Conscious Choice cover

From the press release: In this ground-breaking new history of early America, historian Robert Zimmerman not only exposes the lie behind The New York Times 1619 Project that falsely claims slavery is central to the history of the United States, he also provides profound lessons about the nature of human societies, lessons important for Americans today as well as for all future settlers on Mars and elsewhere in space.

 
Conscious Choice: The origins of slavery in America and why it matters today and for our future in outer space, is a riveting page-turning story that documents how slavery slowly became pervasive in the southern British colonies of North America, colonies founded by a people and culture that not only did not allow slavery but in every way were hostile to the practice.  
Conscious Choice does more however. In telling the tragic history of the Virginia colony and the rise of slavery there, Zimmerman lays out the proper path for creating healthy societies in places like the Moon and Mars.

 

“Zimmerman’s ground-breaking history provides every future generation the basic framework for establishing new societies on other worlds. We would be wise to heed what he says.” —Robert Zubrin, founder of founder of the Mars Society.

 

Available everywhere for $3.99 (before discount) at Amazon, Barnes & Noble, and all ebook vendors, or direct from the ebook publisher, ebookit. And if you buy it from ebookit you don't support the big tech companies and I get a bigger cut much sooner.


Australian aircraft engineers have called for the grounding of the Airbus A380 – the world’s biggest passenger aircraft – after Singapore Airlines and Qantas found cracks in the wings of several planes.

Is this a story? Australian aircraft engineers have called for the grounding of the Airbus A380 – the world’s biggest passenger aircraft – after Singapore Airlines and Qantas found cracks in the wings of several planes.

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3 comments

  • Rene Borbon

    I have begun to recently ponder how safe these new composite hybrid planes are given it is relatively new technology. Am I right about this being new technology, unproven?

  • Tom Billings

    “I have begun to recently ponder how safe these new composite hybrid planes are given it is relatively new technology. Am I right about this being new technology, unproven?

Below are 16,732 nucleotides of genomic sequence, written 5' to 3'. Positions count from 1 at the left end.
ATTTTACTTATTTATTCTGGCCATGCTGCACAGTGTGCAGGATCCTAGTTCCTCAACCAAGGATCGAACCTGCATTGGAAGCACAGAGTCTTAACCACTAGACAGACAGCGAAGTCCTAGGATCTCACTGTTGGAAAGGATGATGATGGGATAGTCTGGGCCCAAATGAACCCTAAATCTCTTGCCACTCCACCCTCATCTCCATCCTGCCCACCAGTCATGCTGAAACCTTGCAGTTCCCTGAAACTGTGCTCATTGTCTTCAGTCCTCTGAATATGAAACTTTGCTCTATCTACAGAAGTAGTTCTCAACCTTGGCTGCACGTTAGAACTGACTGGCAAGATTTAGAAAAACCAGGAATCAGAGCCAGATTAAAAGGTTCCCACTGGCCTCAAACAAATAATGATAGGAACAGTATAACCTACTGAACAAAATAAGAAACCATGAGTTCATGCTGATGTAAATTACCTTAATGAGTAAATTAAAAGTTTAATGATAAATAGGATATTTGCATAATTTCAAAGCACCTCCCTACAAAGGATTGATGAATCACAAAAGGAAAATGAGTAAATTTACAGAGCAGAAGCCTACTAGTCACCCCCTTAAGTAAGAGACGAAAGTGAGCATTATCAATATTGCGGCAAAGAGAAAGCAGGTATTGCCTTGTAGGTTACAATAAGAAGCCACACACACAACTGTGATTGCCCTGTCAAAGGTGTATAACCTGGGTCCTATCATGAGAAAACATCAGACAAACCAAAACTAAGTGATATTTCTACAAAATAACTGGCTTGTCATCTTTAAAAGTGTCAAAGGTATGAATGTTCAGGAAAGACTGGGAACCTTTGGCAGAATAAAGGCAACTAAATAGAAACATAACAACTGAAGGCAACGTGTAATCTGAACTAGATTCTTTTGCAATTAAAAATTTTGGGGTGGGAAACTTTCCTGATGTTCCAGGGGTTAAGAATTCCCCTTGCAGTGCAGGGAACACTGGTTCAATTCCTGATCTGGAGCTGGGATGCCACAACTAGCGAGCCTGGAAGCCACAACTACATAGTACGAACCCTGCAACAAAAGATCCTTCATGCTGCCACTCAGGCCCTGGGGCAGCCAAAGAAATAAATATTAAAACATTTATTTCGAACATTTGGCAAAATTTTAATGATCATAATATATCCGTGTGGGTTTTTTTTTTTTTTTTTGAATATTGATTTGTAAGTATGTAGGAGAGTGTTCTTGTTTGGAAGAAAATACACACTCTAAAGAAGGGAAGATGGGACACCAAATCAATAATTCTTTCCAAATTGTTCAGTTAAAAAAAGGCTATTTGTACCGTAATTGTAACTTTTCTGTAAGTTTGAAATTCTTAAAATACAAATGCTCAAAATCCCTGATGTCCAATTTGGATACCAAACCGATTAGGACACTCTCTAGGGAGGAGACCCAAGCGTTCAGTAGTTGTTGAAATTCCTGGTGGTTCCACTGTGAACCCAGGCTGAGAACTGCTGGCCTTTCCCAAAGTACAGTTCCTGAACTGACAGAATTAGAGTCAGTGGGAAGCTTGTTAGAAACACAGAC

Rene, composite materials technology was new in the 1960s, but it has been 50 years since the first large-scale aerospace use of composite materials (the Minuteman ICBM series had wound fiberglass/epoxy stages), and hundreds of billions of dollars of work has gone into making them reliable since then. The real questions will revolve around how they used the materials in the structures. They were building a very large airplane, that they *knew* would be restricted to a smaller number of airports than competing aircraft. Their desire to lighten the aircraft and match it to existing terminal facilities, so that they could maximize the number of airports it could fly into *might* have got the better of them, but by now the composite materials are a well-known asset for aircraft. Like all materials, they have their own tradeoffs, but those should have been well-known to the designers.

  • Chris Kirkendall

    A couple questions for any aerospace engineers (or just aviation experts): I know the new Boeing 787 is around 50% composite, the most ever for an airliner. How much of the Airbus 380 is constructed of composites? Were the cracks found in areas that were made of the composites, or metal? One final qustion: We know the risk for “metal fatigue” – are composites more or less prone to some form of “fatigue”? I thought they may be less prone to fatigue, but I’ll defer to the experts…

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